Kara to get past her resentment and embrace her new home. What DC wanted was to
build up her rogue’s gallery and to play up the “stranger in a strange land”
aspect. I tried to give them what they wanted and get the stuff in that I
wanted. It ended up a bit of a mixed bag, but looking back I’m pretty happy
with the run, even if much of it was dealing with characters and situations
that I sort of inherited.
Anj: Knowing how you had treated her in all the prior runs that we've talked about, I was thrilled to hear you were on the book and what your approach was going to be.
Anj: But then shortly after the announcement of you coming on board, we
got the news about Red Daughter. Did you have to adapt your plans dramatically
because of the new plot direction? How closely did you work with Red Lanterns’
writer Charles Soule on the arc?
TONY: I got to work fairly closely with Charles, since it
was his idea to make her a Red Lantern to begin with! And I have to admit that
when it was first presented to me, I wasn’t sold on the idea. I was trying to
take her away from being angry all the time and we were going to make her a
Rage Lantern?! But it didn’t take long to realize this might be the perfect
pivot point for Kara. She couldhit bottom and then end up rejecting anger.So I went along with it, and the great
surprise was that by making her a Red Lantern, we gave her an instant support
network and people to play off of and it turned out to be a great little
storyline. I owe a lot to Charles, especially for making RED LANTERNS a fun,
upbeat read. It made it easier to bring some of that fun to SUPERGIRL.
Anj: I thought Red Daughter was handled very well and actually
showed a more likable and friendly Kara despite the rage ring.Was it hard to write a character who embraced
rage while trying to make her a more heroic and positive person?
TONY: It was surprisingly easy. Kara had been searching for
friends, for a place to belong. After a few really bad turns, she suddenly had
a bunch of people who valued her power and wanted her around (except for Guy
Gardner, who was wise enough to see she shouldn’t be one of them). It all
worked out pretty nicely, with both moments to see her as a hero, and a great
life lesson for Kara. Being a Red Lantern was one of the first times that
people actually cheered for her. She deserved to be wanted for a change and she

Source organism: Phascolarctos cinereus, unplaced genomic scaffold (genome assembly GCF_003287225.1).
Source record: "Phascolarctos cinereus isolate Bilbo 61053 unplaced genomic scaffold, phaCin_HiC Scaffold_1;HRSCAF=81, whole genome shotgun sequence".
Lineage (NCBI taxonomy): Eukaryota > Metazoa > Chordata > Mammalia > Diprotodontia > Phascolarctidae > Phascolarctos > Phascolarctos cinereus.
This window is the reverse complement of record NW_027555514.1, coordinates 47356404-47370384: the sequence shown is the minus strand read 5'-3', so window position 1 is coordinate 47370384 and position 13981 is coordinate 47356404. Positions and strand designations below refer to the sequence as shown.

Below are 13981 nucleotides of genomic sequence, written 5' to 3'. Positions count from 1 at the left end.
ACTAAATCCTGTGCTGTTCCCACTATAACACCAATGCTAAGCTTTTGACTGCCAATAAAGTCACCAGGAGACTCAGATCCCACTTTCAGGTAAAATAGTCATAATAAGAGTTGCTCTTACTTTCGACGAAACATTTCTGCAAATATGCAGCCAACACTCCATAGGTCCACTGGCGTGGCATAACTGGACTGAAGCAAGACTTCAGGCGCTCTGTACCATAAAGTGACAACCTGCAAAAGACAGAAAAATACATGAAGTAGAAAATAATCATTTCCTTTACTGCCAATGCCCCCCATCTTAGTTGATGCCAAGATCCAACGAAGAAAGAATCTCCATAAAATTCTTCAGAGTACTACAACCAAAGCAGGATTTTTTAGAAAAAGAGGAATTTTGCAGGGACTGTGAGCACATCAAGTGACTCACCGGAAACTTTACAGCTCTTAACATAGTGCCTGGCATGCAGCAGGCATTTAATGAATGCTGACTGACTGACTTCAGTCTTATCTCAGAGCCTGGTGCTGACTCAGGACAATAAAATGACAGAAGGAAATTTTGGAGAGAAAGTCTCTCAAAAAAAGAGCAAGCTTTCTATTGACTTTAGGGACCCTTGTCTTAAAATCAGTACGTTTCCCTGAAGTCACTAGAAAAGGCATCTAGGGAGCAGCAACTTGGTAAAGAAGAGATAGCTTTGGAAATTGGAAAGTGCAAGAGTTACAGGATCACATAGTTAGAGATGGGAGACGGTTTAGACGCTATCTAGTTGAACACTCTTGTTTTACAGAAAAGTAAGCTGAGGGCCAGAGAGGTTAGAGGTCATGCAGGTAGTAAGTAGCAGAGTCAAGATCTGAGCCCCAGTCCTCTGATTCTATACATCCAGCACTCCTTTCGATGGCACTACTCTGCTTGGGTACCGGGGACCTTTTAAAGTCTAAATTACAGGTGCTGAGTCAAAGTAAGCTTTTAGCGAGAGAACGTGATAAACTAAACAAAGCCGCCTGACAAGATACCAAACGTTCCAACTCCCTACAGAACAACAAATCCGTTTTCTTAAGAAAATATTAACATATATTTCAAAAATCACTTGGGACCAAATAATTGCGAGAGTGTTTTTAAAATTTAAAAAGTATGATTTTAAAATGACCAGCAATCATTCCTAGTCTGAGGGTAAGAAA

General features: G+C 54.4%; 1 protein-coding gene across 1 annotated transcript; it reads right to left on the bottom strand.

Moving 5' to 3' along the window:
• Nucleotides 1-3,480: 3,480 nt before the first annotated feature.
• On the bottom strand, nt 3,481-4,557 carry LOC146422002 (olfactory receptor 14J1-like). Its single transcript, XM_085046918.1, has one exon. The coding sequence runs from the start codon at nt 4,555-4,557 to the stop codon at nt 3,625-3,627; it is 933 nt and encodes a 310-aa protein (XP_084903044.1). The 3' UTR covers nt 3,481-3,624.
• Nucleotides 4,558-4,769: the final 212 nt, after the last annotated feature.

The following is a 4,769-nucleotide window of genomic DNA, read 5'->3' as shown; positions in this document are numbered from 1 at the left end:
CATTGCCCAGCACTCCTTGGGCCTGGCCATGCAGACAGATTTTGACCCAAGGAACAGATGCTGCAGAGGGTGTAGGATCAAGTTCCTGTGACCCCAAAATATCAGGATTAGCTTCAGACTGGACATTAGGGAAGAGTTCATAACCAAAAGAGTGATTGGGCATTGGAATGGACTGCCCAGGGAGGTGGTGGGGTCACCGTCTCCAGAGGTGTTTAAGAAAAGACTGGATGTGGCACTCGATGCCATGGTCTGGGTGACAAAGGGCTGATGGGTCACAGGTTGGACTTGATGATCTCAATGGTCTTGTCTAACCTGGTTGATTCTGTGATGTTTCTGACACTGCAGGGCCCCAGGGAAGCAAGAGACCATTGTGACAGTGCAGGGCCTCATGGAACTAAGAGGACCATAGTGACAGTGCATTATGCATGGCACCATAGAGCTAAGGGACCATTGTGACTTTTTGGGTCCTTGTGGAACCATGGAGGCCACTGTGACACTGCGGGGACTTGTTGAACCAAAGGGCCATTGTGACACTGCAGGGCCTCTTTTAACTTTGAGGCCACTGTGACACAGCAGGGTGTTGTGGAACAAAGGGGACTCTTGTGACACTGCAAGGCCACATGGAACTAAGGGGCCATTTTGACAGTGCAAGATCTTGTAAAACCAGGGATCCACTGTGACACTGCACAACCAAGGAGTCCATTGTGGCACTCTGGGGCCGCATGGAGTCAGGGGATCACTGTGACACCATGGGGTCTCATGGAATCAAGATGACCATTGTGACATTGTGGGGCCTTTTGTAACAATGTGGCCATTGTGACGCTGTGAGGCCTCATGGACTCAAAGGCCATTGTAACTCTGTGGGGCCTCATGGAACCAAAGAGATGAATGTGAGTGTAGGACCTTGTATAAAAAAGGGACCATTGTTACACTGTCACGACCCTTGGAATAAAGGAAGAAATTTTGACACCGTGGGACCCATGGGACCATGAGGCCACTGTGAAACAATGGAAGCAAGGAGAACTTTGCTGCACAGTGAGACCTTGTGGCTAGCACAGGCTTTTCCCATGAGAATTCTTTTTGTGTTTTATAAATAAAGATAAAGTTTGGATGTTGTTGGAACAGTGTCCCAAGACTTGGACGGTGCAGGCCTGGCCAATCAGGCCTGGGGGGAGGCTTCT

finally got a taste of what it felt like.
Anj: You sowed the seeds of future plotlines which may never
come to fruition. Can you tell us what you were planning with Blaze? Siobhan?
Michael? Shay Veritas?
TONY: I was going to have Blaze create a trio of henchgirls
called the Furies. Remember Siobhan’s roommate and her two friends? They were
all orphaned in superhero battles and had sworn themselves to finding a way to
make super-people pay. They were going to beat Supergirl and take her back to
Blaze’s home dimension. Hilarity would ensue. I wanted to get Siobhan in there
more, to make her and Kara a team. I had one issue where the newly Red
Lanterned Kara fights Silver Banshee, and I contrasted their fight with
flashbacks of Kara and Siobhan just having fun roommate moments. That remains
one of my favorite things from the run: just letting her have a friend. Michael
returns in my final issue, and we’ll see if they do anything with him after
that. If not, it was enough that Kara met a guy who had every reason to hate
life and yet retained a positive outlook. He was in many ways a good role model
for her, and he didn’t want to trick or use her, which is nice for a change.
And Shay I wanted to keep playing sort of mysterious. Is she really a friend to
Supergirl, or does she view her as another science project? Shay’s still a bit
of a cypher to me, which is okay if she’s played for mystery. But I liked doing
scenes of her staff at the Block talking about what it’s like being stuck
there, having to wear her face, alternating between admiration and resentment.
It gave the whole Block set-up a little complexity.
Anj: Too bad we won't get the chance to read that Blaze arc. Sounds like a blast. Anyways, as a big Supergirl fan, I just wanted to thank you for
writing such a great Supergirl, a young, positive hero still learning the
ropes. While you have a couple of more issues on your run, any last words for
TONY: I just wish the new team success. Kara’s had a rocky
time since the New 52 launch, but I feel like right now she’s well positioned
to move forward and become a true hero on her own terms. And I wish Emanuela
Lupacchino all the success in the world! She’s an amazing artist and Supergirl
couldn’t be in better hands, art-wise!
Anj: Thanks so much for taking the time to talk to Supergirl fans! Looking forward to your last 2 issues.